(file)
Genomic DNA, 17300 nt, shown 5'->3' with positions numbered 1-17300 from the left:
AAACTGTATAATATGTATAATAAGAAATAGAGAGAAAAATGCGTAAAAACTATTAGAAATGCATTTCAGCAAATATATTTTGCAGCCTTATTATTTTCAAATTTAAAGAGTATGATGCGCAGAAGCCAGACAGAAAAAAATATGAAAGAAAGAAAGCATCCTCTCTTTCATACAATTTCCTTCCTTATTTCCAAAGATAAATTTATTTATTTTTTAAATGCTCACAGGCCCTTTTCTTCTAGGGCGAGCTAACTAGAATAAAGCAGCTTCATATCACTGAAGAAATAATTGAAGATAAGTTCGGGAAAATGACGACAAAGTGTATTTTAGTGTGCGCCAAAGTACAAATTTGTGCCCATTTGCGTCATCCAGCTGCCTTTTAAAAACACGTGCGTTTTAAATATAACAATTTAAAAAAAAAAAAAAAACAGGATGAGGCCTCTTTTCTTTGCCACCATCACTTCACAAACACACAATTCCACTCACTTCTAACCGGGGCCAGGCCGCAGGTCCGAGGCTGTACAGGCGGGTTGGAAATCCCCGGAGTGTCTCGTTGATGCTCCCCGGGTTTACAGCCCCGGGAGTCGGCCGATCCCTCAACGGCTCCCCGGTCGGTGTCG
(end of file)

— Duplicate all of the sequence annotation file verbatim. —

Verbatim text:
Genomic DNA, 17300 nt, shown 5'->3' with positions numbered 1-17300 from the left:
AAACTGTATAATATGTATAATAAGAAATAGAGAGAAAAATGCGTAAAAACTATTAGAAATGCATTTCAGCAAATATATTTTGCAGCCTTATTATTTTCAAATTTAAAGAGTATGATGCGCAGAAGCCAGACAGAAAAAAATATGAAAGAAAGAAAGCATCCTCTCTTTCATACAATTTCCTTCCTTATTTCCAAAGATAAATTTATTTATTTTTTAAATGCTCACAGGCCCTTTTCTTCTAGGGCGAGCTAACTAGAATAAAGCAGCTTCATATCACTGAAGAAATAATTGAAGATAAGTTCGGGAAAATGACGACAAAGTGTATTTTAGTGTGCGCCAAAGTACAAATTTGTGCCCATTTGCGTCATCCAGCTGCCTTTTAAAAACACGTGCGTTTTAAATATAACAATTTAAAAAAAAAAAAAAAACAGGATGAGGCCTCTTTTCTTTGCCACCATCACTTCACAAACACACAATTCCACTCACTTCTAACCGGGGCCAGGCCGCAGGTCCGAGGCTGTACAGGCGGGTTGGAAATCCCCGGAGTGTCTCGTTGATGCTCCCCGGGTTTACAGCCCCGGGAGTCGGCCGATCCCTCAACGGCTCCCCGGTCGGTGTCG